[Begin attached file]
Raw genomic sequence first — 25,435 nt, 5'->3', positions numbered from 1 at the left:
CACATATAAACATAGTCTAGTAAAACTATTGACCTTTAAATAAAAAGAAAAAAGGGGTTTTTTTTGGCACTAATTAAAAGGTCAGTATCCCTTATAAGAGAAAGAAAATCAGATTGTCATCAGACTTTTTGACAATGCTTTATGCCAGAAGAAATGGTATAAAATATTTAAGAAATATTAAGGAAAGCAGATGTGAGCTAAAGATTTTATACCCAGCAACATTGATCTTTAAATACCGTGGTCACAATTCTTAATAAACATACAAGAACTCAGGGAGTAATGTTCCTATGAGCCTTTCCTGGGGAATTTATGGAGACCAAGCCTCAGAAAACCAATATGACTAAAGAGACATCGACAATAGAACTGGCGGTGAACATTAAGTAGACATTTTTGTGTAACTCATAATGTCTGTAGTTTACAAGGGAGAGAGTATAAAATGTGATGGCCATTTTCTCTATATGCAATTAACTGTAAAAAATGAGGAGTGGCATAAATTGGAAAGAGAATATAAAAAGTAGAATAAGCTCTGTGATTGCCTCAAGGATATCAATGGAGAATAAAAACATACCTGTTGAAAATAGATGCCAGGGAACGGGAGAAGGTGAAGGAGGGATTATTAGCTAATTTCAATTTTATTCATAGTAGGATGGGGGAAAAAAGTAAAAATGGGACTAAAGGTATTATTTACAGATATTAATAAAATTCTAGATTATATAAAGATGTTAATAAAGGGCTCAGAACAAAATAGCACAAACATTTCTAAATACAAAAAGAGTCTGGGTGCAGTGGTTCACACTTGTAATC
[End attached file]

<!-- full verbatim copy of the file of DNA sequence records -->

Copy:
Raw genomic sequence first — 25,435 nt, 5'->3', positions numbered from 1 at the left:
CACATATAAACATAGTCTAGTAAAACTATTGACCTTTAAATAAAAAGAAAAAAGGGGTTTTTTTTGGCACTAATTAAAAGGTCAGTATCCCTTATAAGAGAAAGAAAATCAGATTGTCATCAGACTTTTTGACAATGCTTTATGCCAGAAGAAATGGTATAAAATATTTAAGAAATATTAAGGAAAGCAGATGTGAGCTAAAGATTTTATACCCAGCAACATTGATCTTTAAATACCGTGGTCACAATTCTTAATAAACATACAAGAACTCAGGGAGTAATGTTCCTATGAGCCTTTCCTGGGGAATTTATGGAGACCAAGCCTCAGAAAACCAATATGACTAAAGAGACATCGACAATAGAACTGGCGGTGAACATTAAGTAGACATTTTTGTGTAACTCATAATGTCTGTAGTTTACAAGGGAGAGAGTATAAAATGTGATGGCCATTTTCTCTATATGCAATTAACTGTAAAAAATGAGGAGTGGCATAAATTGGAAAGAGAATATAAAAAGTAGAATAAGCTCTGTGATTGCCTCAAGGATATCAATGGAGAATAAAAACATACCTGTTGAAAATAGATGCCAGGGAACGGGAGAAGGTGAAGGAGGGATTATTAGCTAATTTCAATTTTATTCATAGTAGGATGGGGGAAAAAAGTAAAAATGGGACTAAAGGTATTATTTACAGATATTAATAAAATTCTAGATTATATAAAGATGTTAATAAAGGGCTCAGAACAAAATAGCACAAACATTTCTAAATACAAAAAGAGTCTGGGTGCAGTGGTTCACACTTGTAATC